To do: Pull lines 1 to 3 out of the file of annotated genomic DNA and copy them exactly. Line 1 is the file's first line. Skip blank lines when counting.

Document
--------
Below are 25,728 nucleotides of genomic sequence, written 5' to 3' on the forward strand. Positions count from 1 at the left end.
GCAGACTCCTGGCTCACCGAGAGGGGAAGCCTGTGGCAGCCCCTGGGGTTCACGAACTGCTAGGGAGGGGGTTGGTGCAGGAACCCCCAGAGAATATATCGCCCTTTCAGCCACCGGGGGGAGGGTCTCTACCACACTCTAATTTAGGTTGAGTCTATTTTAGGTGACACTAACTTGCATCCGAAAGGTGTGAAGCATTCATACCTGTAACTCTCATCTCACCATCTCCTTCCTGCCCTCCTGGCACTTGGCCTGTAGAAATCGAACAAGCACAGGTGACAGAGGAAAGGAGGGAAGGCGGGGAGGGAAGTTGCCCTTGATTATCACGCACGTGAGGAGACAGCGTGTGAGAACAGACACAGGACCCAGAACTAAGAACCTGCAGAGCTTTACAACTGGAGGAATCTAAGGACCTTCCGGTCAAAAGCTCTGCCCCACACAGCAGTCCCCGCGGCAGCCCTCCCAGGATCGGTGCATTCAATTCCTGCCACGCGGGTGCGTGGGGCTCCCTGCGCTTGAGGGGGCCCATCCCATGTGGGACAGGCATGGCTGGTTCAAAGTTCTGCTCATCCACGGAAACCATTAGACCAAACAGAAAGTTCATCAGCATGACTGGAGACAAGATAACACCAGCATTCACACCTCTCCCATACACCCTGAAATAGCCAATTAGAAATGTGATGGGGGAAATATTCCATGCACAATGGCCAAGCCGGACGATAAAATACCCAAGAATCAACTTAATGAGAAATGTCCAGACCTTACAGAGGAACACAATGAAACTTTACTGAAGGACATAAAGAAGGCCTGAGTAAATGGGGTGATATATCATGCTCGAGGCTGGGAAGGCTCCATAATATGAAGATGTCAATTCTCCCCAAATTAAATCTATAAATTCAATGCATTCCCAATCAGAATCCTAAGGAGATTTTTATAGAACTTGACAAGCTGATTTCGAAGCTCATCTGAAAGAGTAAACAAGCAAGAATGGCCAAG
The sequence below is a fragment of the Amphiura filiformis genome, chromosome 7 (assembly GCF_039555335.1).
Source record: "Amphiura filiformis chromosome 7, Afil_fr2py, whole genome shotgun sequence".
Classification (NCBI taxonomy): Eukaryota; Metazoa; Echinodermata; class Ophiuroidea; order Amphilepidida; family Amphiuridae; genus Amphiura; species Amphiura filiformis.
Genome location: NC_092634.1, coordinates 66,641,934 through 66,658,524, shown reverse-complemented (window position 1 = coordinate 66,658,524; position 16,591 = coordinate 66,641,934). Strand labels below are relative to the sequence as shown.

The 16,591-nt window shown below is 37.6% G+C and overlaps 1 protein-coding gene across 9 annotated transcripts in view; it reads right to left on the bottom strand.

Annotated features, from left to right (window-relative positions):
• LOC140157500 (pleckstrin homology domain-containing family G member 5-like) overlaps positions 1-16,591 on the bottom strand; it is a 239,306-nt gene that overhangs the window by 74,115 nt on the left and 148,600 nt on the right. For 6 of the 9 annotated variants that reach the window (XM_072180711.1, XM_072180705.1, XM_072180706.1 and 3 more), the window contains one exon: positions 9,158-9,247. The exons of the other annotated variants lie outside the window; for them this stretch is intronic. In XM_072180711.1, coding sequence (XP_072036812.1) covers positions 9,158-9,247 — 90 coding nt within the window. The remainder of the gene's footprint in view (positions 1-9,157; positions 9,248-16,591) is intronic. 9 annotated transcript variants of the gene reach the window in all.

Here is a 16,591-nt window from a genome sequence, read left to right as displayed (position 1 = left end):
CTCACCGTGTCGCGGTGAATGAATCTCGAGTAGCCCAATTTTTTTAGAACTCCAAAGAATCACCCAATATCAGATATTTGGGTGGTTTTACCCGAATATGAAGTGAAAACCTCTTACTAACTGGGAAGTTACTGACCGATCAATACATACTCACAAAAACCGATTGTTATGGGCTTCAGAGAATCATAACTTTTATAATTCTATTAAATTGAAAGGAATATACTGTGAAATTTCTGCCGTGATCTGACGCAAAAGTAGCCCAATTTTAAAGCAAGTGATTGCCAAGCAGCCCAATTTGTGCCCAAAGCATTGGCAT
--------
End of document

Below are 25,728 nucleotides of genomic sequence, written 5' to 3' on the forward strand. Positions count from 1 at the left end.
GCAGACTCCTGGCTCACCGAGAGGGGAAGCCTGTGGCAGCCCCTGGGGTTCACGAACTGCTAGGGAGGGGGTTGGTGCAGGAACCCCCAGAGAATATATCGCCCTTTCAGCCACCGGGGGGAGGGTCTCTACCACACTCTAATTTAGGTTGAGTCTATTTTAGGTGACACTAACTTGCATCCGAAAGGTGTGAAGCATTCATACCTGTAACTCTCATCTCACCATCTCCTTCCTGCCCTCCTGGCACTTGGCCTGTAGAAATCGAACAAGCACAGGTGACAGAGGAAAGGAGGGAAGGCGGGGAGGGAAGTTGCCCTTGATTATCACGCACGTGAGGAGACAGCGTGTGAGAACAGACACAGGACCCAGAACTAAGAACCTGCAGAGCTTTACAACTGGAGGAATCTAAGGACCTTCCGGTCAAAAGCTCTGCCCCACACAGCAGTCCCCGCGGCAGCCCTCCCAGGATCGGTGCATTCAATTCCTGCCACGCGGGTGCGTGGGGCTCCCTGCGCTTGAGGGGGCCCATCCCATGTGGGACAGGCATGGCTGGTTCAAAGTTCTGCTCATCCACGGAAACCATTAGACCAAACAGAAAGTTCATCAGCATGACTGGAGACAAGATAACACCAGCATTCACACCTCTCCCATACACCCTGAAATAGCCAATTAGAAATGTGATGGGGGAAATATTCCATGCACAATGGCCAAGCCGGACGATAAAATACCCAAGAATCAACTTAATGAGAAATGTCCAGACCTTACAGAGGAACACAATGAAACTTTACTGAAGGACATAAAGAAGGCCTGAGTAAATGGGGTGATATATCATGCTCGAGGCTGGGAAGGCTCCATAATATGAAGATGTCAATTCTCCCCAAATTAAATCTATAAATTCAATGCATTCCCAATCAGAATCCTAAGGAGATTTTTATAGAACTTGACAAGCTGATTTCGAAGCTCATCTGAAAGAGTAAACAAGCAAGAATGGCCAAG
The sequence below is a fragment of the Amphiura filiformis genome, chromosome 7 (assembly GCF_039555335.1).